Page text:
Fondly do we hope, fervently do we pray, that this mighty scourge of war may speedily pass away. Yet, if God wills that it continue until all the wealth piled by the bondsman's 250 years of unrequited toil shall be sunk, and until every drop of blood drawn with the lash shall be paid by another drawn with the sword, as was said 3,000 years ago, so still it must be said 'the judgments of the Lord are true and righteous altogether.'"
Now those three sentences are powerful. Those three sentences are not nice. Those three sentences come to a conclusion very different from a conclusion that Lincoln's successors as presidents of the United States have had about God's role with this country.
Today, presidents talk about God bless America and God is on the American side. Abraham Lincoln said the opposite. He said we're being punished. We are being punished. And it's not going to end until God's ready to end it. We're not going to end it. We can't. It just goes on and on and on. And it's not going to end until God decides to end it.
That's not a nice message, not a nice thing to hear. It's a harsh thing to hear. But it's right. It's right. It's hard to argue with those three sentences-- two long sentences surrounding a short sentence, sentences of the kind you don't hear anymore, sentences that are difficult.
They're not just hard to understand in some sense. They're hard to take-- hard truths, hard truths expressed by a master of style, a master of powerful rhetoric drawn from the Old and New Testaments.
So this is what a masterful reader can do. A masterful reader can take the rhythms and the phrases from great texts and can turn them into powerful instruments to deal with terrible situations. That's what Abraham Lincoln did in an unparalleled fashion.
Now, I conclude this last lecture with a few lines from a contemporary of Abraham Lincoln, great American poet, Walt Whitman. This is the wisest thing I've ever read about reading. Here's what Walt Whitman had to say about the simple subject of reading.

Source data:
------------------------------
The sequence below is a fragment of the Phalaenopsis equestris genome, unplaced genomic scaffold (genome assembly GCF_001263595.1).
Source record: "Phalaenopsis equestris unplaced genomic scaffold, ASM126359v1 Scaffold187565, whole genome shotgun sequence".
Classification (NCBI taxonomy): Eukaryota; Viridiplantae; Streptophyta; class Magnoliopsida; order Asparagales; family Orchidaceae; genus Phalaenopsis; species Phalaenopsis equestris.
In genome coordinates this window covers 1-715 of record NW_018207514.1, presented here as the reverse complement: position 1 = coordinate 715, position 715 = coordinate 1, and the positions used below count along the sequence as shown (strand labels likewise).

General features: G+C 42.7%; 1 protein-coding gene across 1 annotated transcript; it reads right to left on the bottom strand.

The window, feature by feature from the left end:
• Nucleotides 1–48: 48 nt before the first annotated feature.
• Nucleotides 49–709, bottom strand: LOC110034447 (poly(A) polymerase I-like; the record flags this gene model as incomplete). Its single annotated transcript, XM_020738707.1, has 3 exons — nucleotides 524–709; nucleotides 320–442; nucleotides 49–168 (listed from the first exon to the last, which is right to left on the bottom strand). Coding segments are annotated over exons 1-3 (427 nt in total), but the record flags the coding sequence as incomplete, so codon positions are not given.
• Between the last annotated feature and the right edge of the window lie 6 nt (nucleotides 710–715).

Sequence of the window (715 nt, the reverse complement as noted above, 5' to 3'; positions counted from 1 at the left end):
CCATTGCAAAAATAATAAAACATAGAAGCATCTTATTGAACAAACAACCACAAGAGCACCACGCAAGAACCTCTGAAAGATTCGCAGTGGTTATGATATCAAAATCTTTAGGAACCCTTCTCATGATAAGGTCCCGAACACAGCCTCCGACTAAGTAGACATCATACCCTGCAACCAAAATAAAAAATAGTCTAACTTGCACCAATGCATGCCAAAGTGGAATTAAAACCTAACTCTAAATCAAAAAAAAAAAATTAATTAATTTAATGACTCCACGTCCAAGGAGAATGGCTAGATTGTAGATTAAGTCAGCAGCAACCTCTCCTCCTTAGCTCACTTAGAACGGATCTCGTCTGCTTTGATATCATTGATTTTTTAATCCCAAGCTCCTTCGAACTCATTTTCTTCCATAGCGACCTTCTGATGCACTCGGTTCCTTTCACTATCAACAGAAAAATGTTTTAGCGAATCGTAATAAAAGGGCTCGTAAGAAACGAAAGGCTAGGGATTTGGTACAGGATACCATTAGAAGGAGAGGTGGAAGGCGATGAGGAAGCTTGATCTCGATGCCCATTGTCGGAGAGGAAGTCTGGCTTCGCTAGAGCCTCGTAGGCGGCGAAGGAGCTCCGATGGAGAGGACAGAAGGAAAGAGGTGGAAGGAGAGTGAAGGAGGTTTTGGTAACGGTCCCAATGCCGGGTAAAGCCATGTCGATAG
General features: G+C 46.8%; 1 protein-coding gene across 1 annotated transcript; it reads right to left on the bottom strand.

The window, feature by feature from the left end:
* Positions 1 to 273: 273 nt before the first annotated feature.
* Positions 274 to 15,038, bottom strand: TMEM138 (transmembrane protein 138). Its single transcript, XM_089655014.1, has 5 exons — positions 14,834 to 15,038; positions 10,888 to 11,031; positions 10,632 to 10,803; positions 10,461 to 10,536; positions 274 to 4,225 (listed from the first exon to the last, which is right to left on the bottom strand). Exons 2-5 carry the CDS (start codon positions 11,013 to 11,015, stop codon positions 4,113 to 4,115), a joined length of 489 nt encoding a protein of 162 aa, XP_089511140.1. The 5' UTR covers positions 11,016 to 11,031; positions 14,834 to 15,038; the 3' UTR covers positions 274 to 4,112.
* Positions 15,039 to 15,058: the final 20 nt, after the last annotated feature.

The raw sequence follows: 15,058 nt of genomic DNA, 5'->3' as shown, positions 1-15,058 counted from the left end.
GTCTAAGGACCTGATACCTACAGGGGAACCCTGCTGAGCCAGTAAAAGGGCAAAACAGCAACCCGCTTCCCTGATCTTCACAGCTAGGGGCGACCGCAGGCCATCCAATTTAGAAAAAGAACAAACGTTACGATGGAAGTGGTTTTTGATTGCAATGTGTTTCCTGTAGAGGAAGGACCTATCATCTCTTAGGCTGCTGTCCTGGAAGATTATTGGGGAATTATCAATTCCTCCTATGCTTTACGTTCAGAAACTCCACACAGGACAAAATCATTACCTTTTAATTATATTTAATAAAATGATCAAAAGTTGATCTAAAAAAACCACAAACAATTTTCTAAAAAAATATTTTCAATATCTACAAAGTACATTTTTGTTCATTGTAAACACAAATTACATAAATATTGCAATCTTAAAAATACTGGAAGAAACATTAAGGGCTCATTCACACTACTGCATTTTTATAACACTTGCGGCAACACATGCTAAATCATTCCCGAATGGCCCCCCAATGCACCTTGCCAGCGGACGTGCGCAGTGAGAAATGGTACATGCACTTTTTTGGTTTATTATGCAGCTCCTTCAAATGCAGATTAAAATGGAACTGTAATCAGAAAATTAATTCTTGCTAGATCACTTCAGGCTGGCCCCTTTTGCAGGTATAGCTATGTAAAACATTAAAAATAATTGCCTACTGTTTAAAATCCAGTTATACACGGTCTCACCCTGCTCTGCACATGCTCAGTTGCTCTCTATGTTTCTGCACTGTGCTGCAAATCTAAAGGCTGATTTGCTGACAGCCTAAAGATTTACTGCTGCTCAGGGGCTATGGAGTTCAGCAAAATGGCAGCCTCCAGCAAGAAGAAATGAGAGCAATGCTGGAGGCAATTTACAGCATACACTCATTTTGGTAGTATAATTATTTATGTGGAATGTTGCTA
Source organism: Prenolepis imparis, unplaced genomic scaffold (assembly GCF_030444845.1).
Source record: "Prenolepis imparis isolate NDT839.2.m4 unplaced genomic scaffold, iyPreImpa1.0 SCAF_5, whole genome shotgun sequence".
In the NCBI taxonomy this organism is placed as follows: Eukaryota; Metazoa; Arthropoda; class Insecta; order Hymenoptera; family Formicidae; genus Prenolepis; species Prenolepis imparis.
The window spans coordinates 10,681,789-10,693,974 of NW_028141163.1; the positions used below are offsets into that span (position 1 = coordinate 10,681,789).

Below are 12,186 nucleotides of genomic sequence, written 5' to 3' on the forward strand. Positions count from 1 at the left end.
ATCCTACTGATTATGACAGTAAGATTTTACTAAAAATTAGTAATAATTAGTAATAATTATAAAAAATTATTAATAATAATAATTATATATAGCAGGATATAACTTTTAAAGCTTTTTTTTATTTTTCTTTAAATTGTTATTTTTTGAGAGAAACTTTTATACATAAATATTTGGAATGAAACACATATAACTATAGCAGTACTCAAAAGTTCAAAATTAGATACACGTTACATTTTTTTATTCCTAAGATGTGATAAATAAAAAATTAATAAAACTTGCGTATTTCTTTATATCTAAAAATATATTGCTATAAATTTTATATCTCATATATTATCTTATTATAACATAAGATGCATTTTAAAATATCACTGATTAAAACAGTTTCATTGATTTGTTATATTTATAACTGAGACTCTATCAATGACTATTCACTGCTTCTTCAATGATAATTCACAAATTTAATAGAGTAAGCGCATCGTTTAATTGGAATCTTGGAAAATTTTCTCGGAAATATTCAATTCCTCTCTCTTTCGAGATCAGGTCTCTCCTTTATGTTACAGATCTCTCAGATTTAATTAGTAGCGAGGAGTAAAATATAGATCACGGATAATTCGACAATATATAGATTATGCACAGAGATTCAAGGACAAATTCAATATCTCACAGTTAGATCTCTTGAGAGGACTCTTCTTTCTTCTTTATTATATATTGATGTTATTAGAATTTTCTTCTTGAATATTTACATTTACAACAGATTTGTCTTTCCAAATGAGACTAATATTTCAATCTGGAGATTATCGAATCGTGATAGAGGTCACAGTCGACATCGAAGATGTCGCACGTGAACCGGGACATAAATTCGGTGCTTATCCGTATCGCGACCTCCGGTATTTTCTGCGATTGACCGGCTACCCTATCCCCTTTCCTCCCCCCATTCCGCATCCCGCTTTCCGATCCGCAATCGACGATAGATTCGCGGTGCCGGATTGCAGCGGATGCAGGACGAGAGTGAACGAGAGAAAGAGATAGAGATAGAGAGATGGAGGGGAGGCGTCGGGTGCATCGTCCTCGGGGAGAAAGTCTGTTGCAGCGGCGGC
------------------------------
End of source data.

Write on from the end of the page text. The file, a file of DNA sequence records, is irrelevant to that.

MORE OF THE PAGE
"Books are to be called for, and supplied, on the assumption that the process of reading is not a half-sleep"-- like 3:00 in the morning-- "but, in the highest sense, a gymnast's struggle, that the reader is to do something for himself, must be on the alert, must himself or herself construct indeed the poem, argument, history, metaphysical essay-- the text furnishing the hints, the clue, the start of the framework.
Not the book needs so much to be the complete thing, but the reader of the book does. That were to make a nation of supple and athletic minds, well-trained, intuitive, used to depend on themselves, and not on a few coteries of writing."
So the text supplies the clues. You the reader do the rest of the work. And you do it critically, carefully, closely, and, I would say, slowly. Don't read in a half-sleep. See it as a workout. Then you will become the complete thing. Good luck, and happy reading.
ASHLEY MCGOVERN: Do you want to do questions?
HUNTER RAWLINGS III: Sure, I'd be happy to.
ASHLEY MCGOVERN: So we're going to do a quick question and answer, so if anyone has any questions.
AUDIENCE: I have a question.
HUNTER RAWLINGS III: Yes.
AUDIENCE: While I agree with you on the global scale about the power of words, on a personal scale, don't think that three words are good enough-- "I love you"?
HUNTER RAWLINGS III: Well, that's a good comment to make. If you didn't hear the question, he says that while he agrees that words mean a lot, don't you think that three words can be enough? And then he said, I love you. That's three pretty good words. I mean, I think sometimes three or four words will do the trick. Most of us, of course, go on and on and on. Before I do, I'm going to stop right there.
Any other questions? Thank you very much.
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"Most of the reading we do these days tends to be highly superficial," Cornell's 10th president Hunter Rawlings told some 200 people in Goldwin Smith Hall's Hollis E. Cornell Auditorium Nov. 18. "It is the idea of Googling something, or as John McCain would say 'doing a Google,' to find some information that you need for a particular purpose."
Dr. Hunter Rawlings III has built an impressive record as a professor of classics and administrator at the University of Colorado, Iowa University and, most recently, at Cornell. As the 10th President of Cornell University, and interim President from 2005-2006, he strengthened the school's commitment to academic excellence and shaped Cornell into much of what we know and love today.
The Last Lecture series is sponsored by the Mortar Board National Honor Society chapter at Cornell.